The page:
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Ford’s Ecosport – Too little, and (maybe) too late

Car Reviews

Ford’s Ecosport – Too little, and (maybe) too late

It was January of 2012 – almost seven years ago – that Buick introduced its Encore, the company’s U.S. take on a small Opel crossover, which is built in South Korea. Introduced to showrooms the following fall, Buick’s subcompact Encore may not have invented the category (I’ll give that to Suzuki, largely ‘cause I like referencing Suzuki), but has done a huge amount to popularize the category here in the States. The Encore sold…and sold…and sold, and continues to sell well despite any number of competitors (including Chevrolet’s Trax) entering the segment. Of more importance to this is Ford and its newish Ecosport entering the segment; with it, we think Buick’s Encore will continue to sell well.

It was over the last year that we first started seeing the Eco(rhymes with ‘echo’)sport. Long available in other markets, its small footprint seemed about right for our urban-oriented 20-somethings, but the initial impression was similar to our take on the day-old donut or week-old bread: the small Ford’s freshness date had expired. A year later it remained on our ‘don’t review’ list, but given the scarcity of Ford product in regional press fleets the decision was made to ‘man up’ for a week with Ford’s smallest crossover.

The Ecosport’s footprint is perfect for your intown driving and apartment parking. With an overall length of just over 13 feet, you can put it just about anywhere, and with its high(ish) hip point and reasonable amount of glass, you can actually see where you’re putting it. Its small exterior proportions, however, make for a claustrophobic interior. Headroom is decent, but your hips and shoulders don’t enjoy any sense of space, and neither do your legs. And the notion that the rear seat is appropriate for three passengers is completely ludicrous. Completely. Ludicrous.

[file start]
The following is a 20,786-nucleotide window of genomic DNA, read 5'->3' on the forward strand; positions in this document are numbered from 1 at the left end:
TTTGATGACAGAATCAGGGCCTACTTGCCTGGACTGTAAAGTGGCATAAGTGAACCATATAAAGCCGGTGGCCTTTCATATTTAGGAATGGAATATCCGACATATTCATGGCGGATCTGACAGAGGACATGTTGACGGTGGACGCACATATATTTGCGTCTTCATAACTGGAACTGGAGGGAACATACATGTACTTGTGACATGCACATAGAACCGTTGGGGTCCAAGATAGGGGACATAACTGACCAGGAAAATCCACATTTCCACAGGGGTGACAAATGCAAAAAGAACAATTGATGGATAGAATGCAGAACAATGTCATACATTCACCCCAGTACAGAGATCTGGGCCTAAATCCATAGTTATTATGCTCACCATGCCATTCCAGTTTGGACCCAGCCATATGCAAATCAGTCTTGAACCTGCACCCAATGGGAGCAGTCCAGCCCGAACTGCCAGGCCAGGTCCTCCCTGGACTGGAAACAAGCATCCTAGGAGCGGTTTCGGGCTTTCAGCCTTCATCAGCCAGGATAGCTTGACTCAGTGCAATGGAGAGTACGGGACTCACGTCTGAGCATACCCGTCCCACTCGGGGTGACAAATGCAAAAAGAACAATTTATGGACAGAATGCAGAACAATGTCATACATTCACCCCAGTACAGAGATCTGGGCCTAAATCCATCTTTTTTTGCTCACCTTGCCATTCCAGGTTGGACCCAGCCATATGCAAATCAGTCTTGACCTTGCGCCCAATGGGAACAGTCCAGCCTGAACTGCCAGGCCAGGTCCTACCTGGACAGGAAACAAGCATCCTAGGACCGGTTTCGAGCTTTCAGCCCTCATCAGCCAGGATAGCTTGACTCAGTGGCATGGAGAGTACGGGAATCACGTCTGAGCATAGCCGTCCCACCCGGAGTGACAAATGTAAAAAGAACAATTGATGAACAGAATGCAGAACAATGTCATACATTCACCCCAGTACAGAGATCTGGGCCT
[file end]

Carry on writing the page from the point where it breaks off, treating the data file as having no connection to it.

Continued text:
Under the hood you have your choice of an underachieving turbocharged three with 123 horsepower and 125 lb-ft of torque, or an available 2.0 liter inline four delivering 166 horsepower and 149 lb-ft of torque. The turbo three is a fine powertrain in Ford’s Fiesta, where the curb weight of the Fiesta hatch is 2,500 pounds, some 500 less than the Ecosport. Saddle it with the crossover’s 3,000 pounds, however, and it is gonna be wheezy – and you don’t want wheezy. You’re better served, we think, by opting for the 2.0 liter four, which is more capable of comfortably handling you, a partner and your large dog.

In defense of Ford’s Ecosport, we like the nimble feel and relatively composed platform. Given its height and short wheelbase, you’ll not confuse this with the aforementioned Fiesta, but then, you’re not buying a crossover to go autocrossing. At an as-tested price of $25K, however, there’s a lot of Ford Escape you can buy for similar money, and the Escape will deliver far more transportation value.

If on a Ford showroom and needing space for four, along with the utility of a hatch and folding rear seat, I’d jump into a Fiesta ST faster than you can say ‘hot hatch’. And if I wanted a subcompact crossover for roughly the same money, I’d head for the Mazda, Hyundai or Kia showroom. With the advent of a ‘baby Bronco’ in the not-too-distant future, Ford’s subcompact Ecosport will be on the marketing back burner, faster than you can say ‘back burner’.

David Boldt

Boldt, a contributor to outlets such as, Kelley Blue Book and Autoblog, brings to his laptop some forty years of experience in automotive retail, journalism and public relations. He is a member of the Texas Auto Writers Association, Chicago's Midwest Automotive Media Association and L.A.'s Motor Press Guild. David is the Managing Editor of txGarage and the automotive contributor to Dallas' Katy Trail Weekly.

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